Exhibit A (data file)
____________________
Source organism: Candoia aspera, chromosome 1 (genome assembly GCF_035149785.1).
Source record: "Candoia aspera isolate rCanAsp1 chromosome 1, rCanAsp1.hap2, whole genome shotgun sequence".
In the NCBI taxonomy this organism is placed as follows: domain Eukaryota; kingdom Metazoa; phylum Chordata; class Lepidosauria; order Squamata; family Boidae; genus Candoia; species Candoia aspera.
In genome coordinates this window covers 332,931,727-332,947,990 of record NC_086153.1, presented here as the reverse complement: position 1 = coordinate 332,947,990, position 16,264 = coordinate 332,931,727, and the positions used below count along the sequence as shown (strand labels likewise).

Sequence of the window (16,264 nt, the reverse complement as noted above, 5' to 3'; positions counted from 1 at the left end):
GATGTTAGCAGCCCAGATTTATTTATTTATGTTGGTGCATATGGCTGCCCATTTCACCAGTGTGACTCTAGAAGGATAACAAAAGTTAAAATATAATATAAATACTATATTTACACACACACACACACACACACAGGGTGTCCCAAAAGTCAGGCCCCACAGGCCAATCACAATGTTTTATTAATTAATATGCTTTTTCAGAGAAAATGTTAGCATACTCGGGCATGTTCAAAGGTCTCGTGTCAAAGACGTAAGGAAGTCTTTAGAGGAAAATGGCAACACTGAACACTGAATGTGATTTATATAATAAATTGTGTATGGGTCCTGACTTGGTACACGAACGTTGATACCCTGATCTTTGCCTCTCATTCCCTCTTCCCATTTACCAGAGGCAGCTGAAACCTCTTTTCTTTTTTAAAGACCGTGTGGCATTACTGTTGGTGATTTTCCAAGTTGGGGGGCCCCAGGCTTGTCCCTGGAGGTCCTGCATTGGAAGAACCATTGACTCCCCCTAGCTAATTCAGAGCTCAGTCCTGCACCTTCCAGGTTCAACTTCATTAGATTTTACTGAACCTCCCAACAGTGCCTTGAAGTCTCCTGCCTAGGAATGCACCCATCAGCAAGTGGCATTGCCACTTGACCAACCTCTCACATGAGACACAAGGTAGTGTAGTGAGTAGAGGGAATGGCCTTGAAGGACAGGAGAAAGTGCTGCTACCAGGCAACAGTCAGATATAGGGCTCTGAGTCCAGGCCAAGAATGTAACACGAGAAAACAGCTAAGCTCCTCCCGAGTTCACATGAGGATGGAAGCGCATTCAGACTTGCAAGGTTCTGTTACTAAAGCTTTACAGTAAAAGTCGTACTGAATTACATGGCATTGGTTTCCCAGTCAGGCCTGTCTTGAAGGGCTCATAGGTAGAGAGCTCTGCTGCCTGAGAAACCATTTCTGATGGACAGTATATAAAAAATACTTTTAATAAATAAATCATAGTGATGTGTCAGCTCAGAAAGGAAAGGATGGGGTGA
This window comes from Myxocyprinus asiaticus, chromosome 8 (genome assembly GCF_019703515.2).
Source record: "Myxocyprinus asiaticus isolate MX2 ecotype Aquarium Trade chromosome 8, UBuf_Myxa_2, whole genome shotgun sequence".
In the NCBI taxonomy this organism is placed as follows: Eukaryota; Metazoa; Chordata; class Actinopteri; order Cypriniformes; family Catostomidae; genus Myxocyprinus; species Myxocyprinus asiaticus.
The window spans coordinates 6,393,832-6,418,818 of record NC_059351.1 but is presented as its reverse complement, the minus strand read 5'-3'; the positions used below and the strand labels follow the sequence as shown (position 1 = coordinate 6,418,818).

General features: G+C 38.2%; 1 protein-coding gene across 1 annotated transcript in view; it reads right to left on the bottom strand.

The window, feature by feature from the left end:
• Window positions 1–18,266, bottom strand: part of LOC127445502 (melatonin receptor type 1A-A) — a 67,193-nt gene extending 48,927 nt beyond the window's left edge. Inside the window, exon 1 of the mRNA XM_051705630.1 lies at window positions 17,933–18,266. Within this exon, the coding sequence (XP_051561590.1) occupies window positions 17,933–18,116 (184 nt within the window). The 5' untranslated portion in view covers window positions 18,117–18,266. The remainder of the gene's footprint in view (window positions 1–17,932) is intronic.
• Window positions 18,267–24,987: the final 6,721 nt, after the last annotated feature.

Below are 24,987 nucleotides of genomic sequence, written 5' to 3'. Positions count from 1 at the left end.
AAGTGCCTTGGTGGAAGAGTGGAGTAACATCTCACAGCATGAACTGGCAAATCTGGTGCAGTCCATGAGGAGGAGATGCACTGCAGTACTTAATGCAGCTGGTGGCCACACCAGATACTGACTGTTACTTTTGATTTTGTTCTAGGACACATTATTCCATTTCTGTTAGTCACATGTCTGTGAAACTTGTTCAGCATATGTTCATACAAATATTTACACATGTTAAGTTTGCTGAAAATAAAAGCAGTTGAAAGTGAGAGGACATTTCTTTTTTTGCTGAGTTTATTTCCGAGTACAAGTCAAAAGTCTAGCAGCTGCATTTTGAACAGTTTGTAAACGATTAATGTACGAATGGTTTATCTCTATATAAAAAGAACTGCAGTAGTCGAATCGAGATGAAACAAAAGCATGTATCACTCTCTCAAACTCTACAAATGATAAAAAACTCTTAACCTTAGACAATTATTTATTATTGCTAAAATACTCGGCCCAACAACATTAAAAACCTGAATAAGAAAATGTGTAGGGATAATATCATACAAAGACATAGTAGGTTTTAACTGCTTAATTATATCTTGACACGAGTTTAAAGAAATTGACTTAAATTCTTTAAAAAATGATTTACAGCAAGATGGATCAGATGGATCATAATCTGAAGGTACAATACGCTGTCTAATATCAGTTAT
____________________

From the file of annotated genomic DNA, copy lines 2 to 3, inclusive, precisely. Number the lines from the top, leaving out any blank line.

Source record: "Candoia aspera isolate rCanAsp1 chromosome 1, rCanAsp1.hap2, whole genome shotgun sequence".
In the NCBI taxonomy this organism is placed as follows: domain Eukaryota; kingdom Metazoa; phylum Chordata; class Lepidosauria; order Squamata; family Boidae; genus Candoia; species Candoia aspera.